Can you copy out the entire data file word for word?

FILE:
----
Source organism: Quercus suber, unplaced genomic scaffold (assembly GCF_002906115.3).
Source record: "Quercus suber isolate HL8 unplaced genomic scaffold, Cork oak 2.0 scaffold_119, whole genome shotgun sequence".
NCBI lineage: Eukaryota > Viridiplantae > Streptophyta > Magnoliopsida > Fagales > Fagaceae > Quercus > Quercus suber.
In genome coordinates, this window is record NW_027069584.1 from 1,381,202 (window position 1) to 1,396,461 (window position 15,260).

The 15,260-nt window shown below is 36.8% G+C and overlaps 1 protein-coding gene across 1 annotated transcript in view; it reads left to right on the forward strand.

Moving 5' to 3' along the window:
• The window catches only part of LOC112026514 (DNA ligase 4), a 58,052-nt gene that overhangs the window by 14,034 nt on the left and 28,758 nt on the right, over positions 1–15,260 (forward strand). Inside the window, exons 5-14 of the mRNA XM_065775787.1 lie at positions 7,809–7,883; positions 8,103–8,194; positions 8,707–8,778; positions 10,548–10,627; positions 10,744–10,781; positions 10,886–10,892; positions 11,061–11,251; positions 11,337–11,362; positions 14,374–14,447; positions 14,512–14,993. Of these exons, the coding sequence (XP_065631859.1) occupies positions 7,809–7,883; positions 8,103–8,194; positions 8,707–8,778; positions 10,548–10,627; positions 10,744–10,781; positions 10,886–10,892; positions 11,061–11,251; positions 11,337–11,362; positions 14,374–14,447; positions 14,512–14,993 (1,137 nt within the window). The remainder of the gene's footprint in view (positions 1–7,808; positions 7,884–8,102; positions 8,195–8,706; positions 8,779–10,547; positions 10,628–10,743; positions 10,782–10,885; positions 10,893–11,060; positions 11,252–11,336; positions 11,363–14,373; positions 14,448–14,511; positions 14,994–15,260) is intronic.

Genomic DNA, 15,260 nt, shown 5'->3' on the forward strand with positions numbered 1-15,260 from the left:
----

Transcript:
Source organism: Quercus suber, unplaced genomic scaffold (assembly GCF_002906115.3).
Source record: "Quercus suber isolate HL8 unplaced genomic scaffold, Cork oak 2.0 scaffold_119, whole genome shotgun sequence".
NCBI lineage: Eukaryota > Viridiplantae > Streptophyta > Magnoliopsida > Fagales > Fagaceae > Quercus > Quercus suber.
In genome coordinates, this window is record NW_027069584.1 from 1,381,202 (window position 1) to 1,396,461 (window position 15,260).

The 15,260-nt window shown below is 36.8% G+C and overlaps 1 protein-coding gene across 1 annotated transcript in view; it reads left to right on the forward strand.

Moving 5' to 3' along the window:
• The window catches only part of LOC112026514 (DNA ligase 4), a 58,052-nt gene that overhangs the window by 14,034 nt on the left and 28,758 nt on the right, over positions 1–15,260 (forward strand). Inside the window, exons 5-14 of the mRNA XM_065775787.1 lie at positions 7,809–7,883; positions 8,103–8,194; positions 8,707–8,778; positions 10,548–10,627; positions 10,744–10,781; positions 10,886–10,892; positions 11,061–11,251; positions 11,337–11,362; positions 14,374–14,447; positions 14,512–14,993. Of these exons, the coding sequence (XP_065631859.1) occupies positions 7,809–7,883; positions 8,103–8,194; positions 8,707–8,778; positions 10,548–10,627; positions 10,744–10,781; positions 10,886–10,892; positions 11,061–11,251; positions 11,337–11,362; positions 14,374–14,447; positions 14,512–14,993 (1,137 nt within the window). The remainder of the gene's footprint in view (positions 1–7,808; positions 7,884–8,102; positions 8,195–8,706; positions 8,779–10,547; positions 10,628–10,743; positions 10,782–10,885; positions 10,893–11,060; positions 11,252–11,336; positions 11,363–14,373; positions 14,448–14,511; positions 14,994–15,260) is intronic.

Genomic DNA, 15,260 nt, shown 5'->3' on the forward strand with positions numbered 1-15,260 from the left: